Daniel 3: 23-25 KJV
In the Septuagint (LXX), verse 23 of Daniel 3 reads differently and makes a connection to Azariah’s prayer and the psalm of praise sung by the three men:
Then these three men, Sedrach, Misach, and Abdenago, fell bound into the midst of the burning furnace, and walked in the midst of the flame, singing praise to God, and blessing the Lord.
It has long been my contention that big decisions are rooted in small ones. When one has a track record of walking righteously in small matters, there will be no hesitation or deviation when the moment comes to make the big decision. These three men, along with Daniel, had a reputation for uncompromising integrity regarding adherence to their covenant with The Most High. The first test occurred when they refused to eat the king’s delicacies.
Then the king interviewed them, and among them all none was found like Daniel, Hananiah, Mishael, and Azariah; therefore they served before the king. And in all matters of wisdom and understanding about which the king examined them, he found them ten times better than all the magicians and astrologers who were in all his realm.
Daniel 1:19,20 KJV
By the time they were threatened with death, they did not have to struggle with decision making. Their position in the matter had already been decided. They would not bow down.
Shadrach, Meshach and Abed-Nego answered and said to the king, “O Nebuchadnesser, we have no need to answer you in this matter. “If that is the case, our God whom we serve is able to deliver us from the burning fiery furnace, and He will deliver us from your hand O king. But if not, let it be known to you, O king, that we do not serve your gods, nor will we worship the gold image which you have set up.”
Daniel 3:16-18 KJV
In these last days, we need to make up our minds concerning how we will respond to persecution before the persecution comes. There will be a 42-month period of extreme pressure applied to believers who do not take the anti-messiah’s mark. During this period the two witnesses will spread the Gospel of the Kingdom. It is at the end of this 3 1/2 year time period when the trumpet sounds commencing the first resurrection event that true believers will be taken up to “heaven” — the New Jerusalem which exists now above the firmament. The Scriptures do not teach a pre-tribulation rapture. 3 (Matthew 24)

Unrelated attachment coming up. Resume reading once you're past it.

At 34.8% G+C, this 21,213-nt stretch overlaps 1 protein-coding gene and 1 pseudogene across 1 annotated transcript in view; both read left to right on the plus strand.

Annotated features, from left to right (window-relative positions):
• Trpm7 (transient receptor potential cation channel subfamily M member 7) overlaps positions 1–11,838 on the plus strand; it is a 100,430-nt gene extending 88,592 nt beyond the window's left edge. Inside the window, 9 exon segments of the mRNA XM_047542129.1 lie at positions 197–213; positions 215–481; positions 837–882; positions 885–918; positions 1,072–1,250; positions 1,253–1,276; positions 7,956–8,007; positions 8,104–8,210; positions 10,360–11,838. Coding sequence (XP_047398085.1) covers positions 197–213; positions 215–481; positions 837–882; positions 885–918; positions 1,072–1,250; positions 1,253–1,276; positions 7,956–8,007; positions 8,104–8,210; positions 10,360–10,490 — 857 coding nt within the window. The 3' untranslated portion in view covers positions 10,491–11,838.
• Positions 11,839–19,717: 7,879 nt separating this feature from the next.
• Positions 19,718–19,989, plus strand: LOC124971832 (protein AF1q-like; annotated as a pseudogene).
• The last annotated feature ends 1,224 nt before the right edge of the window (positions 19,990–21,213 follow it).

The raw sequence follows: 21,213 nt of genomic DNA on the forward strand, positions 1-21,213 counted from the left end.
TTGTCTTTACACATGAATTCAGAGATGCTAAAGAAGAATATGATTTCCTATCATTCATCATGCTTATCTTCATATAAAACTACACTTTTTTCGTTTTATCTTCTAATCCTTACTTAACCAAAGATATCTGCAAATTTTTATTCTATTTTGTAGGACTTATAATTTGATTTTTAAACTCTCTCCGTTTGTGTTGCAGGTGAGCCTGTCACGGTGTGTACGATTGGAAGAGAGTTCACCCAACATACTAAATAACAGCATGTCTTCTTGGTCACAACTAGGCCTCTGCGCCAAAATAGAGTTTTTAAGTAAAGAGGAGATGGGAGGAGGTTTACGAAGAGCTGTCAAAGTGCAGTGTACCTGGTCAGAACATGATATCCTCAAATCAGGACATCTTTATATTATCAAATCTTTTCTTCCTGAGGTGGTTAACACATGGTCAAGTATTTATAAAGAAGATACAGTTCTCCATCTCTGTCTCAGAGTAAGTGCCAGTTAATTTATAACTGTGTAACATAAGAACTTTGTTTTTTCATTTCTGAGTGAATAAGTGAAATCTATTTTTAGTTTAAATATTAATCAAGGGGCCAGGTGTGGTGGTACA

The social and economic pressures that many are getting a taste of now are just a preview of more difficult times ahead. The prophets, apostles, and Yeshua all warned us, and told us to prepare for hard times in the last days leading up to the Second Coming of Messiah.
Although Hananiah, Azariah, and Mishael were not killed in the fiery furnace, they share a conviction with martyrs throughout history. Those who were killed for their witness fully embraced the good news of the coming Kingdom and weighed its everlasting benefits against this passing world; fully convinced that their earthly lives are a small price to pay compared to life in Yahuah’s eternal Kingdom.
Their deaths serve as witnesses to an unimpeachable faith.
No matter what is going on in the world we must always remember that the Most High is in charge. He separates the wheat from the tares and the righteous from the unrighteous by applying pressure. His instruments of judgment are usually sword, famine, and plague.4
The Prayer of Azariah and The Song of the Three Children
The canonical Daniel is silent regarding the goings-on inside the furnace. We are told that there was a fourth person with the men, but we were not given the details of what really transpired. This is where the “Addition” can be helpful.5
Coming after Daniel 3:23 in the Septuagint, Thod, Syriac, and Latin Vulgate scriptures, these additions add another dimension to the story of what happened in the fiery furnace. Azariah does not pray for deliverance. Instead, he prays for the nation of Yashar’el/Israel.
How did these men survive the flames?